- By Joshua Keating
Joshua Keating is associate editor at Foreign Policy and the editor of the Passport blog. He has worked as a researcher, editorial assistant, and deputy Web editor since joining the FP staff in 2007. In addition to being featured in Foreign Policy, his writing has been published by the Washington Post, Newsweek International, Radio Prague, the Center for Defense Information, and Romania's Adevarul newspaper. He has appeared as a commentator on CNN International, C-Span, ABC News, Al Jazeera, NPR, BBC radio, and others. A native of Brooklyn, New York, he studied comparative politics at Oberlin College.
Egypt has charged Florida’s most famous hate-mongering, Quran-burning preacher Terry Jones and seven Coptic Christians living in the United States with insulting Islam in connection with their promotion of the now-infamous "Innocence of Muslims" video. CNN reports:
In addition to charges of insulting the Islamic religion, insulting Mohammed and inciting sectarian strife, all eight are charged with harming national unity and spreading false information, according to Adel Saaed, a spokesman for the prosecutor’s office.
Egyptian authorities added the names to their airport watch list.
Prosecutors said they will ask the international police agency, Interpol, to add the names to its wanted lists. U.S. authorities would also be contacted, according to prosecutors.
Could Interpol actually comply with Egypt’s request to "red list" these individuals? It seems pretty unlikely. According to Article 3 of Interpol’s constitution, "It is strictly forbidden for the Organization to undertake any intervention or activities of a political, military, religious or racial character."
The issue of blasphemy actually came up for the organization earlier this year. In January, Hamza Kashgari, a 23-year old blogger and journalist, was arrested in Malaysia and deported back to his home country of Saudi Arabia for a tweet deemed offensive to the Prophet Mohammed.
The Kuala Lumpur police initially reported that Kashgari was detained "following a request made to us by Interpol". However, the 190-country police organization strongly denied any involvement in the case:
A statement issued by the agency said: "The assertion that Saudi Arabia used Interpol’s system in this case is wholly misleading and erroneous."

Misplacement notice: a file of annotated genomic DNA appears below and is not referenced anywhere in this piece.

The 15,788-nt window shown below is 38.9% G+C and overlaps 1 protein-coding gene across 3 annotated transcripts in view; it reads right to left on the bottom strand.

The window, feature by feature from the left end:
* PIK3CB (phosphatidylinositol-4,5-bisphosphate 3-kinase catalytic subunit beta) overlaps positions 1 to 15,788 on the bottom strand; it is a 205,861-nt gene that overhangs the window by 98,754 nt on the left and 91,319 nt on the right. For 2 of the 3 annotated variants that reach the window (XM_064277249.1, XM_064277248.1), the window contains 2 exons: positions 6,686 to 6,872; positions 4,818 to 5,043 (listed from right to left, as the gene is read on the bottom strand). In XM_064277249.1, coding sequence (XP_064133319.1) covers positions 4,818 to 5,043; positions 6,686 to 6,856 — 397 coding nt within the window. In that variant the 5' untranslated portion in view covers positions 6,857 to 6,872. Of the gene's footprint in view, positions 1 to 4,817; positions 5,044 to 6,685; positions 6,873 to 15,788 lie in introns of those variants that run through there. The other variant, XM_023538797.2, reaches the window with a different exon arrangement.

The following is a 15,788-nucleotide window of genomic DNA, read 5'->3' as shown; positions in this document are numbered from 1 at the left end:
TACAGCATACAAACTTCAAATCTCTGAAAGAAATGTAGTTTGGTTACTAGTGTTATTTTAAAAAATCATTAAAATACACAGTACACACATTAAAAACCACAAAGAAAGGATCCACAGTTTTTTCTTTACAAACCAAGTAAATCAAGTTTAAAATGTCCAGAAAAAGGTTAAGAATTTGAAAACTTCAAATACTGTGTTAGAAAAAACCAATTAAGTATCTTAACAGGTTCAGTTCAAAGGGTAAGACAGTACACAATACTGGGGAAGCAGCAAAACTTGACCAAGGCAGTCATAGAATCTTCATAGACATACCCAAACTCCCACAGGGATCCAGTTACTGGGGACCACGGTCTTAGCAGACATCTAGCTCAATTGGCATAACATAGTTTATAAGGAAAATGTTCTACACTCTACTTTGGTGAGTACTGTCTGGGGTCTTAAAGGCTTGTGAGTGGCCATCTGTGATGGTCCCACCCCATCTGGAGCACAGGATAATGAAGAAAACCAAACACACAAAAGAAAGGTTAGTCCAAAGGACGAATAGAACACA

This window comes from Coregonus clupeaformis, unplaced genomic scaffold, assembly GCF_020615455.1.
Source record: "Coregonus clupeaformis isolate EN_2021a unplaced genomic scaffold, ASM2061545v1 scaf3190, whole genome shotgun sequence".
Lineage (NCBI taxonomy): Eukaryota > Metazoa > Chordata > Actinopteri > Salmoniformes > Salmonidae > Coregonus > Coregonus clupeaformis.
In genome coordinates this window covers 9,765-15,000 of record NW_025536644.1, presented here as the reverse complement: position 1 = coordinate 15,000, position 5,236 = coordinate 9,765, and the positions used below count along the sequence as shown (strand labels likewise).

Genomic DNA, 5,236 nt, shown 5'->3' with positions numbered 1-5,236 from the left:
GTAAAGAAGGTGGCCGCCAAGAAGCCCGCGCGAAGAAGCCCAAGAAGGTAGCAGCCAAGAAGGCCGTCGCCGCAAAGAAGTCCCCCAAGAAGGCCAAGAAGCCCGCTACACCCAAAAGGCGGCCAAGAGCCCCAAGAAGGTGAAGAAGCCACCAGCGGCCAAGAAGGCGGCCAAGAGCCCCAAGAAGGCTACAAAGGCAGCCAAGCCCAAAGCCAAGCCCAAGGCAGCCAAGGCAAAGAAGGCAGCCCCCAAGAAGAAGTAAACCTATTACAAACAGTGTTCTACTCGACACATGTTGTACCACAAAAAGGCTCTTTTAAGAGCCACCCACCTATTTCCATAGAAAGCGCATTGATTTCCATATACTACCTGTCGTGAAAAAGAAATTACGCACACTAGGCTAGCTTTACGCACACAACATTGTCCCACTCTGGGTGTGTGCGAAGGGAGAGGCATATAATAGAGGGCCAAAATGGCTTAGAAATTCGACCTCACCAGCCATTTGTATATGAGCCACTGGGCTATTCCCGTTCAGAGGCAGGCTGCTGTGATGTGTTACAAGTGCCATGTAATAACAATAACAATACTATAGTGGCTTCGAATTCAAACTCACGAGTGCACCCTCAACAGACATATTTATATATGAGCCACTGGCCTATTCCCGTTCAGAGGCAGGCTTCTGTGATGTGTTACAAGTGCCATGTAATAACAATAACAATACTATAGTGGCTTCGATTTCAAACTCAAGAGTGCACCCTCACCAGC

Interpol, the statement said, "has not been involved in the case involving a Saudi blogger arrested in Malaysia and deported to Saudi Arabia. No Interpol channels, its National Central Bureaus in Kuala Lumpur and Riyadh nor its General Secretariat headquarters in Lyon, France were involved at any time in this case."
There doesn’t seem to have been any evidence uncovered to refute Interpol’s statement, but nonetheless, this case and some other unsubstantiated rumors have earned the organization a reputation as a tool of "global sharia enforcement" on some anti-Islam blogs.
Pakistan’s Interior Minister Rehman Malik also claimed on Twitter last week to have spoken with the secretary general of Interpol about trying to "enact international law to stop anti Islam material from being projected on the Internet," which seems to indicate that he doesn’t really understand what Interpol is. It’s a police coordinating agency, not a global legislature with the power to enact law.
This is not to say that there are no legitimate concerns about Interpol’s adherence to its own neutrality rules. The agency was criticized in 2009 for red-listing a former leader of the Kosovo Liberation Army after a request by Serbia, as well as opponents of Venezuelan President Hugo Chavez.
But in this case, as long as Jones stays in Florida, he’s probably safe from the long arm of Islamic law.
Josh Rogin covers national security and foreign policy and writes the daily Web column The Cable. His column appears bi-weekly in the print edition of The Washington Post. He can be reached for comments or tips at firstname.lastname@example.org.
Previously, Josh covered defense and foreign policy as a staff writer for Congressional Quarterly, writing extensively on Iraq, Afghanistan, Guantánamo Bay, U.S.-Asia relations, defense budgeting and appropriations, and the defense lobbying and contracting industries. Prior to that, he covered military modernization, cyber warfare, space, and missile defense for Federal Computer Week Magazine. He has also served as Pentagon Staff Reporter for the Asahi Shimbun, Japan's leading daily newspaper, in its Washington, D.C., bureau, where he reported on U.S.-Japan relations, Chinese military modernization, the North Korean nuclear crisis, and more.
A graduate of George Washington University's Elliott School of International Affairs, Josh lived in Yokohama, Japan, and studied at Tokyo's Sophia University. He speaks conversational Japanese and has reported from the region. He has also worked at the House International Relations Committee, the Embassy of Japan, and the Brookings Institution.
Josh's reporting has been featured on CNN, MSNBC, C-Span, CBS, ABC, NPR, WTOP, and several other outlets. He was a 2008-2009 National Press Foundation's Paul Miller Washington Reporting Fellow, 2009 military reporting fellow with the Knight Center for Specialized Journalism and the 2011 recipient of the InterAction Award for Excellence in International Reporting. He hails from Philadelphia and lives in Washington, D.C.| The Cable |